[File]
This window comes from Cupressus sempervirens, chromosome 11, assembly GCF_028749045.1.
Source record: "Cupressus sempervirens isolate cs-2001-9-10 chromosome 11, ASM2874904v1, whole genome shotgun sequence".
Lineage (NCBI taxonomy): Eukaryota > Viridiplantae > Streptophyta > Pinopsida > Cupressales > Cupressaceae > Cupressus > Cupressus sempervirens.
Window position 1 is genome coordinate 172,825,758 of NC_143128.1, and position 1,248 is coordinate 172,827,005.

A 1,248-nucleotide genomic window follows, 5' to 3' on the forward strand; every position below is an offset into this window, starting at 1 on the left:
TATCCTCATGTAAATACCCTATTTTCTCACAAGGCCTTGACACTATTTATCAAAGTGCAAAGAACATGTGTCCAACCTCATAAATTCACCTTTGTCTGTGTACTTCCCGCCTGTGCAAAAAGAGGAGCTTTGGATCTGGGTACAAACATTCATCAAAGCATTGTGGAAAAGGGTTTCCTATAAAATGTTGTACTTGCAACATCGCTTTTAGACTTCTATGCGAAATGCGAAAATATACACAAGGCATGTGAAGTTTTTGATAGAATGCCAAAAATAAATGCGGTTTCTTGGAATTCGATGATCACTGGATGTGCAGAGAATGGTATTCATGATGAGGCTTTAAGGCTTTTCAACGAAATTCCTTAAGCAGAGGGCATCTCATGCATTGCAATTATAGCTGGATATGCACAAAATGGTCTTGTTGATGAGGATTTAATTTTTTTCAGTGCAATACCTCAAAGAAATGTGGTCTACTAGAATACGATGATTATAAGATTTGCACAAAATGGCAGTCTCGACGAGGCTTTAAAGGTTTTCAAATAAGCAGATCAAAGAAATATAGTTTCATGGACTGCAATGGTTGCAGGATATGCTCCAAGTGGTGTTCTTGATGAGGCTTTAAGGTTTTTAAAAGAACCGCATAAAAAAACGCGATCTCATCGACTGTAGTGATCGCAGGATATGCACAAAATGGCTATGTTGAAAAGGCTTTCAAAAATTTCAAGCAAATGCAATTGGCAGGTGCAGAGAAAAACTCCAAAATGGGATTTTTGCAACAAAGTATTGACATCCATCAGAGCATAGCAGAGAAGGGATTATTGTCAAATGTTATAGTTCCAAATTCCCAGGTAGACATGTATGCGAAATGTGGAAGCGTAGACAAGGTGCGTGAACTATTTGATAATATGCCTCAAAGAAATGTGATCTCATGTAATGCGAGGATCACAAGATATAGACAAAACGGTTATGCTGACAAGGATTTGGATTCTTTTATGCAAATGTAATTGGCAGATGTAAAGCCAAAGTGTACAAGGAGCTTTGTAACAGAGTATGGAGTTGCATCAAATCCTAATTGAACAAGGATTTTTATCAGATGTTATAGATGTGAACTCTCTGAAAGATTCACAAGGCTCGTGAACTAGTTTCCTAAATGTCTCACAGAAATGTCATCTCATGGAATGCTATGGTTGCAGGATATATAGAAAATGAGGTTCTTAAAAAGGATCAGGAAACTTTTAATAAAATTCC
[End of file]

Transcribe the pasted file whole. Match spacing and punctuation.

This window comes from Cupressus sempervirens, chromosome 11, assembly GCF_028749045.1.
Source record: "Cupressus sempervirens isolate cs-2001-9-10 chromosome 11, ASM2874904v1, whole genome shotgun sequence".
Lineage (NCBI taxonomy): Eukaryota > Viridiplantae > Streptophyta > Pinopsida > Cupressales > Cupressaceae > Cupressus > Cupressus sempervirens.
Window position 1 is genome coordinate 172,825,758 of NC_143128.1, and position 1,248 is coordinate 172,827,005.

A 1,248-nucleotide genomic window follows, 5' to 3' on the forward strand; every position below is an offset into this window, starting at 1 on the left:
TATCCTCATGTAAATACCCTATTTTCTCACAAGGCCTTGACACTATTTATCAAAGTGCAAAGAACATGTGTCCAACCTCATAAATTCACCTTTGTCTGTGTACTTCCCGCCTGTGCAAAAAGAGGAGCTTTGGATCTGGGTACAAACATTCATCAAAGCATTGTGGAAAAGGGTTTCCTATAAAATGTTGTACTTGCAACATCGCTTTTAGACTTCTATGCGAAATGCGAAAATATACACAAGGCATGTGAAGTTTTTGATAGAATGCCAAAAATAAATGCGGTTTCTTGGAATTCGATGATCACTGGATGTGCAGAGAATGGTATTCATGATGAGGCTTTAAGGCTTTTCAACGAAATTCCTTAAGCAGAGGGCATCTCATGCATTGCAATTATAGCTGGATATGCACAAAATGGTCTTGTTGATGAGGATTTAATTTTTTTCAGTGCAATACCTCAAAGAAATGTGGTCTACTAGAATACGATGATTATAAGATTTGCACAAAATGGCAGTCTCGACGAGGCTTTAAAGGTTTTCAAATAAGCAGATCAAAGAAATATAGTTTCATGGACTGCAATGGTTGCAGGATATGCTCCAAGTGGTGTTCTTGATGAGGCTTTAAGGTTTTTAAAAGAACCGCATAAAAAAACGCGATCTCATCGACTGTAGTGATCGCAGGATATGCACAAAATGGCTATGTTGAAAAGGCTTTCAAAAATTTCAAGCAAATGCAATTGGCAGGTGCAGAGAAAAACTCCAAAATGGGATTTTTGCAACAAAGTATTGACATCCATCAGAGCATAGCAGAGAAGGGATTATTGTCAAATGTTATAGTTCCAAATTCCCAGGTAGACATGTATGCGAAATGTGGAAGCGTAGACAAGGTGCGTGAACTATTTGATAATATGCCTCAAAGAAATGTGATCTCATGTAATGCGAGGATCACAAGATATAGACAAAACGGTTATGCTGACAAGGATTTGGATTCTTTTATGCAAATGTAATTGGCAGATGTAAAGCCAAAGTGTACAAGGAGCTTTGTAACAGAGTATGGAGTTGCATCAAATCCTAATTGAACAAGGATTTTTATCAGATGTTATAGATGTGAACTCTCTGAAAGATTCACAAGGCTCGTGAACTAGTTTCCTAAATGTCTCACAGAAATGTCATCTCATGGAATGCTATGGTTGCAGGATATATAGAAAATGAGGTTCTTAAAAAGGATCAGGAAACTTTTAATAAAATTCC